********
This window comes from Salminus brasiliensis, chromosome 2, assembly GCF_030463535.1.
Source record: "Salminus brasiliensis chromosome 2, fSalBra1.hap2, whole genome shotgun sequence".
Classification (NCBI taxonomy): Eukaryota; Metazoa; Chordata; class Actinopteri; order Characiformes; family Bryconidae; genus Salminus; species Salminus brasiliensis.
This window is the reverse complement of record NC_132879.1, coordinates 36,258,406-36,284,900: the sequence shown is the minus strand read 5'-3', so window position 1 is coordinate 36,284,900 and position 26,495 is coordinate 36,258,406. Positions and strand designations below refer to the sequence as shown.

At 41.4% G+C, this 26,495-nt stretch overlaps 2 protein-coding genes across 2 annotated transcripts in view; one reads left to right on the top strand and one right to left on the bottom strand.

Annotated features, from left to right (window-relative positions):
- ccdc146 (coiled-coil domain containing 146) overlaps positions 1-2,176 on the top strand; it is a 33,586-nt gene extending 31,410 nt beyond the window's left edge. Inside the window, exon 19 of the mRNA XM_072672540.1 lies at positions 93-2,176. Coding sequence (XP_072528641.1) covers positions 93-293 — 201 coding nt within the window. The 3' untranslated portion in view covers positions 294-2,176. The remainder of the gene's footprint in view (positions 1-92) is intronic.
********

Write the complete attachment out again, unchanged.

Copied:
This window comes from Salminus brasiliensis, chromosome 2, assembly GCF_030463535.1.
Source record: "Salminus brasiliensis chromosome 2, fSalBra1.hap2, whole genome shotgun sequence".
Classification (NCBI taxonomy): Eukaryota; Metazoa; Chordata; class Actinopteri; order Characiformes; family Bryconidae; genus Salminus; species Salminus brasiliensis.
This window is the reverse complement of record NC_132879.1, coordinates 36,258,406-36,284,900: the sequence shown is the minus strand read 5'-3', so window position 1 is coordinate 36,284,900 and position 26,495 is coordinate 36,258,406. Positions and strand designations below refer to the sequence as shown.

At 41.4% G+C, this 26,495-nt stretch overlaps 2 protein-coding genes across 2 annotated transcripts in view; one reads left to right on the top strand and one right to left on the bottom strand.

Annotated features, from left to right (window-relative positions):
- ccdc146 (coiled-coil domain containing 146) overlaps positions 1-2,176 on the top strand; it is a 33,586-nt gene extending 31,410 nt beyond the window's left edge. Inside the window, exon 19 of the mRNA XM_072672540.1 lies at positions 93-2,176. Coding sequence (XP_072528641.1) covers positions 93-293 — 201 coding nt within the window. The 3' untranslated portion in view covers positions 294-2,176. The remainder of the gene's footprint in view (positions 1-92) is intronic.